By Andrew Hamlin
Northwest Asian Weekly
This is the final weekend of the Seattle International Film Festival (SIFF). Here are three preview picks for Asian films showing as the festival winds down.
‘To Be Takei’
A lot of people don’t know that George Takei, best known for playing Mr. Sulu on “Star Trek,” was in an episode of “The Twilight Zone” in 1964, two years before “Star Trek” went on the air. That’s because the frank racial language of that “Twilight Zone” episode, called “The Encounter,” caused it to be withheld from syndication. For several decades, it was almost impossible to see.
In it, Takei played a young Japanese American who goes to a WWII veteran looking for yard work, and ends up killing the older man through a combination of racial hostility, an accident, and a touch of the uncanny. Takei’s character, a Nisei, admits that his father spied for the Japanese government. This drew protests from Japanese American groups, and was one cause of the episode vanishing from the airwaves.
In real life, George Takei has lived a fascinating life of which “Star Trek” and “Twilight Zone” are only portions. His family spent time in two relocation centers during WWII. He joined a Boy Scout troop attached to a Buddhist Temple. He narrated a documentary called “The Japanese Sword as the Soul of the Samurai” (interestingly enough, the fatal weapon in “The Encounter” was a samurai sword brought home by the Anglo soldier).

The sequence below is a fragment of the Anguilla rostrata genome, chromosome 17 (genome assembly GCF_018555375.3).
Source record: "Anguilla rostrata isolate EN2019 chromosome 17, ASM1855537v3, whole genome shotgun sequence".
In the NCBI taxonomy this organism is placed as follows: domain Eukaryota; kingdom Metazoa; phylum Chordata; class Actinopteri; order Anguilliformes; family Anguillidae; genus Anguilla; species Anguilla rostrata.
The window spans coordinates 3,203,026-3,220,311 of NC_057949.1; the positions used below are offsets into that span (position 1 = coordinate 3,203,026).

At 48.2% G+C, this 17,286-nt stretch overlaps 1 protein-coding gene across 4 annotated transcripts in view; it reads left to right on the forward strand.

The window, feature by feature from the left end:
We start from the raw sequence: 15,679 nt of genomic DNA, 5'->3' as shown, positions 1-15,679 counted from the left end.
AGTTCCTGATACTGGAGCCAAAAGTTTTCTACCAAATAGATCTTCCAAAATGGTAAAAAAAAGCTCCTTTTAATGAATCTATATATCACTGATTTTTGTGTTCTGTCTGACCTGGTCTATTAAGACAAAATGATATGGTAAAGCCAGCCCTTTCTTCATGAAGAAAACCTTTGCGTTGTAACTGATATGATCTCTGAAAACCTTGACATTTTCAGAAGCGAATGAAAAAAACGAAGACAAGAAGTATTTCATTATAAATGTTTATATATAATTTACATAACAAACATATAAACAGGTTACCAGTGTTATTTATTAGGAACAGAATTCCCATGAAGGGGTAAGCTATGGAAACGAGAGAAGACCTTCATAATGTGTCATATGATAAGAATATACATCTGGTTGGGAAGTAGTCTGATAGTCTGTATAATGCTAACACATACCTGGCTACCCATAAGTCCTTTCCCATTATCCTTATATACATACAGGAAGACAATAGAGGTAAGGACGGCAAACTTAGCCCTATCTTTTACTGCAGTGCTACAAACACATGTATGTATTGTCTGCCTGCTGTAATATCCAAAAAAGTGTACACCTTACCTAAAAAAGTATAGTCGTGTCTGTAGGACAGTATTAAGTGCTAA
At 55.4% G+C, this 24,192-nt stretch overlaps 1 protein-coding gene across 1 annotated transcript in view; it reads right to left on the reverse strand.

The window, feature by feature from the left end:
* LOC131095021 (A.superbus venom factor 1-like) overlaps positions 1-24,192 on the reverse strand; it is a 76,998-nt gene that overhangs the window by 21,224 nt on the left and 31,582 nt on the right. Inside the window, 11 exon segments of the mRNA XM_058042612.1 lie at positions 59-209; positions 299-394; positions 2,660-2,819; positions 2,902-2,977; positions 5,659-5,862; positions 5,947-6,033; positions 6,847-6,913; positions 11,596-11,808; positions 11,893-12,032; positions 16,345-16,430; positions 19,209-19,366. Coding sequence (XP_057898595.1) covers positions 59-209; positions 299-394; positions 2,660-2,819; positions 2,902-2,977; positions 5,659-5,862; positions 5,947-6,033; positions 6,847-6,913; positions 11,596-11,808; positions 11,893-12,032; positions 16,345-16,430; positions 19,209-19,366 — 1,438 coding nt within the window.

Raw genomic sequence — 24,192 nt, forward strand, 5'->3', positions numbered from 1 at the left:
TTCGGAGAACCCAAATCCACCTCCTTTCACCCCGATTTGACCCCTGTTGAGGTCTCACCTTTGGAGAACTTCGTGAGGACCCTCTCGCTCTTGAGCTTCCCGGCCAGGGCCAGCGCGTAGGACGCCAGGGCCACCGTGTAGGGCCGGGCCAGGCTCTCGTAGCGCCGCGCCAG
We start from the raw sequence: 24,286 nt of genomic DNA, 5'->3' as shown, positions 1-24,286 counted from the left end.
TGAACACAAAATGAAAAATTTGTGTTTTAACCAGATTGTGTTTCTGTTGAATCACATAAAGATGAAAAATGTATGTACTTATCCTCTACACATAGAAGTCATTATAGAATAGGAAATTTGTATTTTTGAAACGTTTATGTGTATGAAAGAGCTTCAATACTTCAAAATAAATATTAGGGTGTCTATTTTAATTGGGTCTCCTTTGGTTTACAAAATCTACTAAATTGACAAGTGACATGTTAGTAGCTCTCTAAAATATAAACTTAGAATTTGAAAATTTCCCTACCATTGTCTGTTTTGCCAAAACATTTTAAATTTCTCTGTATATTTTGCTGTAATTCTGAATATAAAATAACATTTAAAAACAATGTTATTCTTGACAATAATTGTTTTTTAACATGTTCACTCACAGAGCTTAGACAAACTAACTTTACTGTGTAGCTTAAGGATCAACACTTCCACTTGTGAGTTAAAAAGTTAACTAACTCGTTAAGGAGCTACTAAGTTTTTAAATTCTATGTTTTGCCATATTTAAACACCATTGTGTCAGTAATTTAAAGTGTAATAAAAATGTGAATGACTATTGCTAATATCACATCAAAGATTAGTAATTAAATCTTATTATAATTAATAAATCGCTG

“To Be Takei,” a documentary about the actor, plays on June 6 and June 7. It should include references to all the above tales, plus Takei’s Anglophilia (inherited from his father, who named his son “George” after England’s George VI), his activism for gay rights, and his marriage to his longtime partner, Brad.
On a side note, Takei will be the Celebrity Grand Marshal at this year’s Seattle Pride Parade on June 29.
“Canopy,” playing June 8, is a joint production between Australia and Singapore, set in Singapore during WWII. It’s an interesting take on the Battle of Kranji, the invasion of Singapore by Japanese forces, who eventually took the then-still British Island in 1942.
In “Canopy,” up-and-coming Australian actor Khan Chittenden plays a pilot shot down behind enemy lines in Singapore. He encounters a Chinese soldier played by Tzu-yi Mo, who’s fighting a guerrilla action trying to bring down the Japanese. The two men cannot speak each other’s languages, but they spend the rest of the film trying to help each other.
‘Black Coal, Thin Ice’
The Chinese film “Black Coal, Thin Ice,” plays on June 7 and June 8. Writer/director Diao Yann spent eight years writing the screenplay, which is, appropriately enough, a story of obsession. Liao Fann plays an alcoholic former police investigator who was thrown off the biggest case of his career, and had to take a job as a security guard. As the film begins, he’s decided to re-investigate the case — the work of a serial killer — on his own time and his own terms. But where will this lead him? (end)
For more details, show times, and venues, visit http://www.siff.net/festival-2014.
Andrew Hamlin can be reached at email@example.com.